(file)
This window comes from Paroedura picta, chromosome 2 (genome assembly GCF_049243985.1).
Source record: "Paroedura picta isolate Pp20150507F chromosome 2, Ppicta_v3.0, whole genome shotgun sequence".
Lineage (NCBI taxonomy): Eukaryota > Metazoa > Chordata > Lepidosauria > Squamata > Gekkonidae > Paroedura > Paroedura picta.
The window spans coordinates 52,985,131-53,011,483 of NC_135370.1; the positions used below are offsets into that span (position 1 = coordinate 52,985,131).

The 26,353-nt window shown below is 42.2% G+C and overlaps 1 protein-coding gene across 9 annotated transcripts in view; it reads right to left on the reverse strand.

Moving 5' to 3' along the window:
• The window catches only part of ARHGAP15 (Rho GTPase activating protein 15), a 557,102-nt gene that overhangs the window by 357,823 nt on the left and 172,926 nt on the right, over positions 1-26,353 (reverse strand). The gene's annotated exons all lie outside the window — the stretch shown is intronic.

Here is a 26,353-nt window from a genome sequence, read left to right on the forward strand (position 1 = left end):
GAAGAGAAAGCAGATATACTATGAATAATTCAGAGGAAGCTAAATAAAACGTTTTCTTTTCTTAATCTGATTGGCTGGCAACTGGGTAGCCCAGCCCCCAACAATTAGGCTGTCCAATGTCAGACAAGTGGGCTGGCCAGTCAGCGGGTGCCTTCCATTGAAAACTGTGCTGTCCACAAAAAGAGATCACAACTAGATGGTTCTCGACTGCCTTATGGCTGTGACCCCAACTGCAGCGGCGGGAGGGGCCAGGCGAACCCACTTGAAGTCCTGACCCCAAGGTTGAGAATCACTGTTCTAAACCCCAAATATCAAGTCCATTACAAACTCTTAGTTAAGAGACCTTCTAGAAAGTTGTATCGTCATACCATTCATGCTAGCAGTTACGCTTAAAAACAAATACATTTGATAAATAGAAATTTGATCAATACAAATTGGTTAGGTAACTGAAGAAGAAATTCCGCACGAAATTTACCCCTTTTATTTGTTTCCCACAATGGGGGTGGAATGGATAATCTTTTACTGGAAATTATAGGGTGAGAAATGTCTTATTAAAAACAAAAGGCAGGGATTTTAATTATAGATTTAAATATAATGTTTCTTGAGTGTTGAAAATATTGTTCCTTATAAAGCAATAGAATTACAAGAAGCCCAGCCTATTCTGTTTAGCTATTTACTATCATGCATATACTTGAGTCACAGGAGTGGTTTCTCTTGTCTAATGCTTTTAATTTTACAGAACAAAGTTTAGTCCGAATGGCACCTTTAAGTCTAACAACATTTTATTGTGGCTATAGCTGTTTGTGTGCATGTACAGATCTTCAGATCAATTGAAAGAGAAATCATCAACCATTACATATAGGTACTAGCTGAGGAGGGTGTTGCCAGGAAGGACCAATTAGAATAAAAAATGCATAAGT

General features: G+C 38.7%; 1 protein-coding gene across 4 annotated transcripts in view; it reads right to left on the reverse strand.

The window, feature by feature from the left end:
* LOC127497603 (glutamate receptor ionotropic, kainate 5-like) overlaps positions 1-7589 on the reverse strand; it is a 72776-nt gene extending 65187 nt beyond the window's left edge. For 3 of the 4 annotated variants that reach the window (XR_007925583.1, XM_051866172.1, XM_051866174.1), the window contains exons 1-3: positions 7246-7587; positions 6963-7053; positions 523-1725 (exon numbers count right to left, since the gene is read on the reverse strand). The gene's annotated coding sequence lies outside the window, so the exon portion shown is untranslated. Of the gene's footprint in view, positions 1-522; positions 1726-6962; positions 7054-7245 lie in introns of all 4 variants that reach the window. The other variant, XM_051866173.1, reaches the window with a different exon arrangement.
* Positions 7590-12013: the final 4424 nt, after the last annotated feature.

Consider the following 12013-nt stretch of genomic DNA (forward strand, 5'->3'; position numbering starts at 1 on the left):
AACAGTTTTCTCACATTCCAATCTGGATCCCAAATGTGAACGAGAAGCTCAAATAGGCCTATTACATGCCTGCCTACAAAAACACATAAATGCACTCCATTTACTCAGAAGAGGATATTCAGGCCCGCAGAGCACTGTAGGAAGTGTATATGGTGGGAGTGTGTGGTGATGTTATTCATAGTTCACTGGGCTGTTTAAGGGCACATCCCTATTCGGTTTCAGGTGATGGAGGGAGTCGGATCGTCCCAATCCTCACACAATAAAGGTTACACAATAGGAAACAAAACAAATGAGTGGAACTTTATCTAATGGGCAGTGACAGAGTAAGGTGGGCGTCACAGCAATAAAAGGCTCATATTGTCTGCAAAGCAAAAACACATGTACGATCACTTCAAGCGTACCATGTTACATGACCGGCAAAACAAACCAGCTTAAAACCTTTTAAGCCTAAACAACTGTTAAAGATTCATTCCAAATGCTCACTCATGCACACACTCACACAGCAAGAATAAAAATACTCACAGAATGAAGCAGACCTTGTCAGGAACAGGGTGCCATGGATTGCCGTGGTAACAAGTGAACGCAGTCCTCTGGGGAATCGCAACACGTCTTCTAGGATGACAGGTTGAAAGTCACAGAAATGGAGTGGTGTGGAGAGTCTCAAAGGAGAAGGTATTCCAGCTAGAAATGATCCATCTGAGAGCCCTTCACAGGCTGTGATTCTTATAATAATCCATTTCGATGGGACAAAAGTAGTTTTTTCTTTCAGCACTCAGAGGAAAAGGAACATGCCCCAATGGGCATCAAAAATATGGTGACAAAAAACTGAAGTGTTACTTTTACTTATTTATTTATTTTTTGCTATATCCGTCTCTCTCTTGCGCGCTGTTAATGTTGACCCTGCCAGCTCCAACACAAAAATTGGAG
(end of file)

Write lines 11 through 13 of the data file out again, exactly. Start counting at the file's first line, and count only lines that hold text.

The window, feature by feature from the left end:
* LOC127497603 (glutamate receptor ionotropic, kainate 5-like) overlaps positions 1-7589 on the reverse strand; it is a 72776-nt gene extending 65187 nt beyond the window's left edge. For 3 of the 4 annotated variants that reach the window (XR_007925583.1, XM_051866172.1, XM_051866174.1), the window contains exons 1-3: positions 7246-7587; positions 6963-7053; positions 523-1725 (exon numbers count right to left, since the gene is read on the reverse strand). The gene's annotated coding sequence lies outside the window, so the exon portion shown is untranslated. Of the gene's footprint in view, positions 1-522; positions 1726-6962; positions 7054-7245 lie in introns of all 4 variants that reach the window. The other variant, XM_051866173.1, reaches the window with a different exon arrangement.
* Positions 7590-12013: the final 4424 nt, after the last annotated feature.